Xplodera’s review published on Letterboxd:
A lot can be said about Netflix’s approach to “content” and even more can be said about the strengths and weaknesses of Andrew Dominik’s Blonde, still I can’t help but appreciate the release of something this bold and the discussion it spurs. I was very affected reading Joyce Carol Oates’ astounding novel about a year ago and going into this film, I was questioning how well it would be able to portray all the inner turmoil you can lay out through text. The answer is that it doesn’t, really, but what the film may lack in nuance and scope Dominik makes up for through a lively and visually creative approach moving between different coloring and frameworks. Not all wild swings work, but it’s a refreshing approach to the biopic-formula.
That is, if this could even be called that. Blonde is a fabricated work of speculative fiction and to me, all the better for it. At its core, this is a deeply tragic story with a very captivating performance by Ana De Armas at its center. The meaty runtime allows for a lot of visual experimentation and fascinating depictions of old Hollywood but also functions as a way to grind you down through exhaustion. Norma Jeane’s desperate attempts at agency is constantly shot down with tragic results, but De Armas makes sure we always feel her will struggling underneath.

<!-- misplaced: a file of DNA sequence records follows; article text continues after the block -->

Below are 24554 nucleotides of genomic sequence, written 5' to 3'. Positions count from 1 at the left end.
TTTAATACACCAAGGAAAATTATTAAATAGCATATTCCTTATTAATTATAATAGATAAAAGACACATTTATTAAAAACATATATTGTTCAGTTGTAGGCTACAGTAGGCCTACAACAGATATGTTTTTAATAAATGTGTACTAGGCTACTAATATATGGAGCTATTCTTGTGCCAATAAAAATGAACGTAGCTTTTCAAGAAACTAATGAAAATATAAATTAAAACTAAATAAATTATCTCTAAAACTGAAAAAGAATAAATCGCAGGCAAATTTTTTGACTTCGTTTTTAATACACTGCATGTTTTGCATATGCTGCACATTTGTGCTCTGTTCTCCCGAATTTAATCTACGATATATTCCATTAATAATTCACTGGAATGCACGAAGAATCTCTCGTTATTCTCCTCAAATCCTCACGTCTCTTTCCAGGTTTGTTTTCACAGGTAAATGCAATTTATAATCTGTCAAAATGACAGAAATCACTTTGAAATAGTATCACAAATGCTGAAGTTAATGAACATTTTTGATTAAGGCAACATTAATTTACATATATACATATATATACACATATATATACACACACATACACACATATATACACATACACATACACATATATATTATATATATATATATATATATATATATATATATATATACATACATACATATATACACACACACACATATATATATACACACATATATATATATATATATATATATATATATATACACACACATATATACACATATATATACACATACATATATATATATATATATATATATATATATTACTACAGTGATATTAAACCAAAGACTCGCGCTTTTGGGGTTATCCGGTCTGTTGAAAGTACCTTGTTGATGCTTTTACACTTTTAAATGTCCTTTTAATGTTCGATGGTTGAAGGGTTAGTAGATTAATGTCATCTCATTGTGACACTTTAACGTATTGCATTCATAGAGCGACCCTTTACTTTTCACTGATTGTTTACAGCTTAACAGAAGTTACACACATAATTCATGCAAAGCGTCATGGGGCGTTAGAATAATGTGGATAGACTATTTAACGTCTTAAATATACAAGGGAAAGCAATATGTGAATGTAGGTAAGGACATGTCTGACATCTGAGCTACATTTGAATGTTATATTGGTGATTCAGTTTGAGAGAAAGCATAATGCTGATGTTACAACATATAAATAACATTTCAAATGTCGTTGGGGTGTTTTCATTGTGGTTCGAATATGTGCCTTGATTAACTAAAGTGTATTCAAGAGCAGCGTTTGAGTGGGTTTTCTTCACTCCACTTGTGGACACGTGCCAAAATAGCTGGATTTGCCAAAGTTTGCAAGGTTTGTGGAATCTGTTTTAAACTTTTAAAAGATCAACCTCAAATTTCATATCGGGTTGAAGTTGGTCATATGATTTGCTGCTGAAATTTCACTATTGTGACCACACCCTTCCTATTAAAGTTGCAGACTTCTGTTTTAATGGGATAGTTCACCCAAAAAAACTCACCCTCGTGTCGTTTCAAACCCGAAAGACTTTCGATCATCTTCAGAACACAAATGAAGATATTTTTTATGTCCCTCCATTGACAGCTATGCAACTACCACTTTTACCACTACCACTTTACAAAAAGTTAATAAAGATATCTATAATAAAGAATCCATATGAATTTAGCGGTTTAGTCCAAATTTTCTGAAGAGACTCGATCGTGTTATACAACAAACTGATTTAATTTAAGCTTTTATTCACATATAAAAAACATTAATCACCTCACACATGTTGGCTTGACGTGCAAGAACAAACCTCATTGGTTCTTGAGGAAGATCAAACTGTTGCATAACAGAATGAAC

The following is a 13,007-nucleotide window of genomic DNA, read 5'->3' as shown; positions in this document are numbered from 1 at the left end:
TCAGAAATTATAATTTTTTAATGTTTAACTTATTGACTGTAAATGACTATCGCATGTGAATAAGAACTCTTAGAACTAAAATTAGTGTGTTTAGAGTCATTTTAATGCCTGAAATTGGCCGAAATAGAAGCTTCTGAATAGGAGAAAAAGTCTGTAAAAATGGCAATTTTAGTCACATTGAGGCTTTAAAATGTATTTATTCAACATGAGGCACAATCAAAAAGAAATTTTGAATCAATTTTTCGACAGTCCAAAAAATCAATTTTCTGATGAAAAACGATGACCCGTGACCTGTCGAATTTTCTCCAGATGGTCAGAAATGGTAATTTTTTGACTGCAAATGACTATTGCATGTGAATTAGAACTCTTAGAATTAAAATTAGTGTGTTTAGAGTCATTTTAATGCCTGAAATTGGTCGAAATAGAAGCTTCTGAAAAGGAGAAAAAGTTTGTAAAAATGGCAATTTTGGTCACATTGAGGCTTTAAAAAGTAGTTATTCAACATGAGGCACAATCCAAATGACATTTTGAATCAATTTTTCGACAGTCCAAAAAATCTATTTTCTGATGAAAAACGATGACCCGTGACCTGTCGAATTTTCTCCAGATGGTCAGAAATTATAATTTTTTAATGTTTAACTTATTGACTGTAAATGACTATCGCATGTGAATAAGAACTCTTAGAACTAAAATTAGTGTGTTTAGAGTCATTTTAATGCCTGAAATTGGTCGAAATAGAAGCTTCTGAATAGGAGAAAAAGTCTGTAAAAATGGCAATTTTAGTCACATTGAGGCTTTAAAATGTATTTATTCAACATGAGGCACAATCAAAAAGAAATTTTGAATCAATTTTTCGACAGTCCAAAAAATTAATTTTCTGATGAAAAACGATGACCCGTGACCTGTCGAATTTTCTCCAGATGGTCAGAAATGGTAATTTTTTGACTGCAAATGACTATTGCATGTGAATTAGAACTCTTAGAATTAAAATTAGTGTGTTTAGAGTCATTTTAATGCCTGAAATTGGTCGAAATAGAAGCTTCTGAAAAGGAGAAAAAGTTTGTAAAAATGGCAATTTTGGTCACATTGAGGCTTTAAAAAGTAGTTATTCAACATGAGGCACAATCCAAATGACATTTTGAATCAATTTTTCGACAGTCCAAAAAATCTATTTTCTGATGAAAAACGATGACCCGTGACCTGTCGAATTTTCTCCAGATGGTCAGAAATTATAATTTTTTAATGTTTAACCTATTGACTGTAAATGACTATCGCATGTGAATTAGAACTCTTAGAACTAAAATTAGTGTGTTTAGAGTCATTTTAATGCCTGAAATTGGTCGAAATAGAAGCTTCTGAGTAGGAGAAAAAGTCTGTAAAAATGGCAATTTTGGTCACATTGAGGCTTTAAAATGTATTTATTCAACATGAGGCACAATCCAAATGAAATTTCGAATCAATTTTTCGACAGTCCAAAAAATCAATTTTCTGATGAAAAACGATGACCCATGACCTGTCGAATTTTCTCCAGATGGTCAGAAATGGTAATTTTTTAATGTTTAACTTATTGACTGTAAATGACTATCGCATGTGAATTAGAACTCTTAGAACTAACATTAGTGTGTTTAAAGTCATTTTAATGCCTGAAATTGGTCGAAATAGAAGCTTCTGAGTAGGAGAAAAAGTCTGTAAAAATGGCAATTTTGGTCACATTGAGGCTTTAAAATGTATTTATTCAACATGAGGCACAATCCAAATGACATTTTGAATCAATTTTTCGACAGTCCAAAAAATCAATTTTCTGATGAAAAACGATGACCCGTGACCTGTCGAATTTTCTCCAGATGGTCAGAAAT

Sure, the arguments that Blonde is too focused on misery are certainly valid. This isn’t an all-encompassing biopic, but a film with a very clear angle and being so focused on this mood and approach, Dominik’s film is very emotionally effective. There are moments where I think it veers into unnecessary visual exploitation, but De Armas’ dedication keeps the focus on Jeane’s own struggle.
Truth be told, about 24 hours later I’m still not sure exactly how I feel about Blonde. It’s a dazzling work, emotionally captivating and deeply tragic, but certainly not flawless in its spearheading approach. And that’s fine, I’m sort of glad this makes me so conflicted, because more than just a film on its own, Blonde is a fascinating cultural piece whose content and continuous discussion will live on with me for a long time to come.